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Authors: Larry McMurtry

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BOOK: Zeke and Ned
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In the hills and flatlands where the Cherokee people lived, news traveled faster than horses. It was nearly thirty miles from the Beck mill to Ned's Mountain, but Ned had the news to chew on an hour before Zeke and Tuxie came riding up.

“Both of you men are in trouble,” Ned announced when he walked out to greet his guests. “Zeke's in trouble with the law, and Tuxie's in trouble with Dale. She's done sent your oldest boy over here twice to tell you she expects you home.”

Ned saw at once that Zeke Proctor was in bad shape.

“Get down, Zeke,” he said. “Jewel's cooking a possum, we'll be eating pretty soon.”

Zeke did not want to eat. Whiskey, confusion, and remorse were churning in him like the rapids along the Arkansas River. He was relieved to see Ned, at least. Though Ned was the younger man by more than a decade, there was something about him that was solid— in his company, people got the feeling that if things got bad, Ned could handle them. Ned Christie stayed calm in situations that would cause most people to go wild and act foolish. He had the ability to keep on doing one thing at a time, until the crisis passed.

It was his calm authority that had caused Zeke to travel thirty miles to see him on a day when life had gone terribly wrong. The fact of Polly's death would be a tragedy forever, but the world had not ended, not yet. Something would have to happen next, whether Zeke wanted it to or not. He could not crawl in a hole and give up, like a sick goat would be apt to do.

Besides the possum, Jewel had made a squirrel stew and a mess of wild greens. Tuxie kept telling himself he ought to get on home before Dale got any madder, but he was not a man to willingly turn away from squirrel stew, especially since Dale refused to cook varmints. In her view, squirrels were varmints.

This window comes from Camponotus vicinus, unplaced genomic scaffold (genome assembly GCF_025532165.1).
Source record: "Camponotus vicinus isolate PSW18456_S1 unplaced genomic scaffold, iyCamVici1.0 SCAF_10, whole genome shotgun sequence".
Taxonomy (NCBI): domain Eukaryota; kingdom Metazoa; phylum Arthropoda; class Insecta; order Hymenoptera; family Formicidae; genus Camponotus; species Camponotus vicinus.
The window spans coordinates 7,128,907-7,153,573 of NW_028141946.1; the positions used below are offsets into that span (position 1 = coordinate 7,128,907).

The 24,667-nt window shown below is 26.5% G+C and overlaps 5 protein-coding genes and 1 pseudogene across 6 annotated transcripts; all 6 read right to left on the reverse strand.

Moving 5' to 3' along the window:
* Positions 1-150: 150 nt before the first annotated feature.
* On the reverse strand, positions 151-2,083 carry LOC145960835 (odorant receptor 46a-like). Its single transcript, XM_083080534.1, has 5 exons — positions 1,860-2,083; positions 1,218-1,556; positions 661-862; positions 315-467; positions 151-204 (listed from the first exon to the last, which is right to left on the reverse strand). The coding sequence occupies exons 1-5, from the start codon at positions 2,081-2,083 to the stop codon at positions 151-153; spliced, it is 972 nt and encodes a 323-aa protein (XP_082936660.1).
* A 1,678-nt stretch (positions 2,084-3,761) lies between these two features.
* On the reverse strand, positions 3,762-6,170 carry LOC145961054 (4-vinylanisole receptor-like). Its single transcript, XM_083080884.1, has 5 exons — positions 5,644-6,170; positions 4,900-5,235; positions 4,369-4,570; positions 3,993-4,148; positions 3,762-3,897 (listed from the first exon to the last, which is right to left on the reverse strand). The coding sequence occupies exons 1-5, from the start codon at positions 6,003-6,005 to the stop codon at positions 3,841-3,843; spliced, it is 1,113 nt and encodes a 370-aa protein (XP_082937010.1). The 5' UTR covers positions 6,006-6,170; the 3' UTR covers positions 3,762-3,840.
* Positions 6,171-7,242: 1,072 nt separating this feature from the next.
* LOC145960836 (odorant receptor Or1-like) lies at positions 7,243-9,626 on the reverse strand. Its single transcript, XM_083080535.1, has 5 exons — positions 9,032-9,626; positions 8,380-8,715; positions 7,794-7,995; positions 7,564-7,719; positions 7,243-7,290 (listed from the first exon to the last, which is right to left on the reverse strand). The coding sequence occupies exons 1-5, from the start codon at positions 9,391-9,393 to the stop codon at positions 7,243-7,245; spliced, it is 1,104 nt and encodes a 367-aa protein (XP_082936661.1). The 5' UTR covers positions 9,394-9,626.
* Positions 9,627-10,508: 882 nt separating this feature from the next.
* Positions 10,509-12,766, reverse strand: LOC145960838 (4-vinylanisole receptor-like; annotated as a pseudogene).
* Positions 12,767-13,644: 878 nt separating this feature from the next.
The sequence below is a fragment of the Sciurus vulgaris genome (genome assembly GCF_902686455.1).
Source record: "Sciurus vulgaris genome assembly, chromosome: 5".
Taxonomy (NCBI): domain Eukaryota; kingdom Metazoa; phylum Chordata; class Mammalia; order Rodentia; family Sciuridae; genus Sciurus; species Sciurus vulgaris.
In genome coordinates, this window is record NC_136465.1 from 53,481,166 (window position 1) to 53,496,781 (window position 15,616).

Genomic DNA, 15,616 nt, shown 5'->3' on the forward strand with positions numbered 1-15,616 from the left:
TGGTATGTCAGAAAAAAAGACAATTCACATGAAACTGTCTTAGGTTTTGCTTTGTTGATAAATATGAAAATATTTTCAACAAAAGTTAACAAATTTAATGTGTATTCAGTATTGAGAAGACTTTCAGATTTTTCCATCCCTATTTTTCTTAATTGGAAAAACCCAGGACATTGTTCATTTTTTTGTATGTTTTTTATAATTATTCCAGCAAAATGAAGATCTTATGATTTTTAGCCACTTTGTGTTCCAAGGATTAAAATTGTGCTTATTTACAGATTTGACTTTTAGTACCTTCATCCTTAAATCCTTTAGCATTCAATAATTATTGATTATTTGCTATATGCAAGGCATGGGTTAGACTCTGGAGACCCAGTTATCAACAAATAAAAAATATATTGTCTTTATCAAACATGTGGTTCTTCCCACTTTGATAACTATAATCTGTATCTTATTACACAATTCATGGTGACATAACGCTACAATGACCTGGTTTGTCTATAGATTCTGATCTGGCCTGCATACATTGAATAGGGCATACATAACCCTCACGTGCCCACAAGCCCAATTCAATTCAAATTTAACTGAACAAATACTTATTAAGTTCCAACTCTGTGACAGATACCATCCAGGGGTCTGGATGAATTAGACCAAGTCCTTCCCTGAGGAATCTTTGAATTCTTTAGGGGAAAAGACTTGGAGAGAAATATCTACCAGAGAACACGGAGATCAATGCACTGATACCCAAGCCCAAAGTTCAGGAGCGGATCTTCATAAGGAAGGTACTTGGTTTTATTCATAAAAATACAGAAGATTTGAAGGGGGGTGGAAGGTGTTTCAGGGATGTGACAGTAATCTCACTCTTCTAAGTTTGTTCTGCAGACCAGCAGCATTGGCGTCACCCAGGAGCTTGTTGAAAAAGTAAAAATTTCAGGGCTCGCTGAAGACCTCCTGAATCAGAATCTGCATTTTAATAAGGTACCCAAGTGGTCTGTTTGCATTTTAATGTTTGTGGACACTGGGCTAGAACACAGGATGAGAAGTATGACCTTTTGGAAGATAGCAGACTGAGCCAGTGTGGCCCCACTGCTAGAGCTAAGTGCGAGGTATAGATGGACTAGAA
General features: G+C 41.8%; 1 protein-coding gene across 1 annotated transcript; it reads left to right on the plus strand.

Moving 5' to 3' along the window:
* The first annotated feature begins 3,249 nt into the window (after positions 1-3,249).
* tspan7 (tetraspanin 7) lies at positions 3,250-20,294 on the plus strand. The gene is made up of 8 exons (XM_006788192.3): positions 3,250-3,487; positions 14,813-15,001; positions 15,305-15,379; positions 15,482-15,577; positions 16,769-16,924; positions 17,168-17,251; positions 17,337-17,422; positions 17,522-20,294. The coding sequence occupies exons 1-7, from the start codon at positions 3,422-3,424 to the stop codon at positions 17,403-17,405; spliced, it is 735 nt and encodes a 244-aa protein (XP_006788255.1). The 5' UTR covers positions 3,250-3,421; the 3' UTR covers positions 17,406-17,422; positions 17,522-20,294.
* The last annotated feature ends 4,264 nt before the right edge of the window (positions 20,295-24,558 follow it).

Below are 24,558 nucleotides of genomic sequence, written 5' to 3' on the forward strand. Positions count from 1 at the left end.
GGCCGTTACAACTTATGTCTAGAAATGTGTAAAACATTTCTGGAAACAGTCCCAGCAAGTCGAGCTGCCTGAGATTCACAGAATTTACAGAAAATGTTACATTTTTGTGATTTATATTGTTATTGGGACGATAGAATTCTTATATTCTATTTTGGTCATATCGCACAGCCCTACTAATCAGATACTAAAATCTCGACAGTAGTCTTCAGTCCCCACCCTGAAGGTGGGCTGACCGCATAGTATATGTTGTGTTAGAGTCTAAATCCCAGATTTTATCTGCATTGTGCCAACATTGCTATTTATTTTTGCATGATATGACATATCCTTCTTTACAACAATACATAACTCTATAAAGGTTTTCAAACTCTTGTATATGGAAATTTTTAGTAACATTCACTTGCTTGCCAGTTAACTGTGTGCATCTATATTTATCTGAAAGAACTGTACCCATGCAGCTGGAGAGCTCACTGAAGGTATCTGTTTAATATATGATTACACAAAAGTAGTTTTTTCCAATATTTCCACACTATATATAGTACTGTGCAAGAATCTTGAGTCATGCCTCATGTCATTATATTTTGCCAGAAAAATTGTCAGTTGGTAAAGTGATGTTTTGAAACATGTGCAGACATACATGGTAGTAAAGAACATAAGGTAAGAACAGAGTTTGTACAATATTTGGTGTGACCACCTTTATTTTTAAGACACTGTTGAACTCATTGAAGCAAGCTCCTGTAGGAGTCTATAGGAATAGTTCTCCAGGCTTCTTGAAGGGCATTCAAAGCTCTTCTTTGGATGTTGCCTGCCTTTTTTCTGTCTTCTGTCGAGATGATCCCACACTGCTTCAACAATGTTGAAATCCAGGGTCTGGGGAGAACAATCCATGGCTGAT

Jewel was shocked to see how sad her father looked. When she was younger, he had been ingenious at making dolls for her, out of corncobs and bits of rag. Zeke had always been the jolly one of the household. When her mother was low, Zeke would make jokes or whistle tunes, until he had everyone, including Becca, cheered up.

Zeke hugged Jewel hard when he first came in, but after that, he seemed hardly to know where he was, or who he was with. He sat at the pine-slab table looking blank, saying nothing. He ate only a bite or two, although Jewel dished him up the first plate of stew.

She had heard the talk, of course, between her cousin, Soldier, and her husband, Ned. Her cousin said that Zeke had killed some woman he meant to take to wife. The news was so upsetting that Jewel would have preferred not to hear it. For one thing, she did not think her mother would have wanted Zeke to have another wife. Jewel knew men sometimes had more than one wife, but she had just become a wife herself, to a husband she loved with all her heart. What if Ned showed up one day with another woman, and told her she would have to accept the new woman as his second wife? Jewel knew she would never be able to stand it—she would not share her husband with
woman. If Ned tried to bring a new woman to their home, Jewel knew she would have to be strong enough to leave.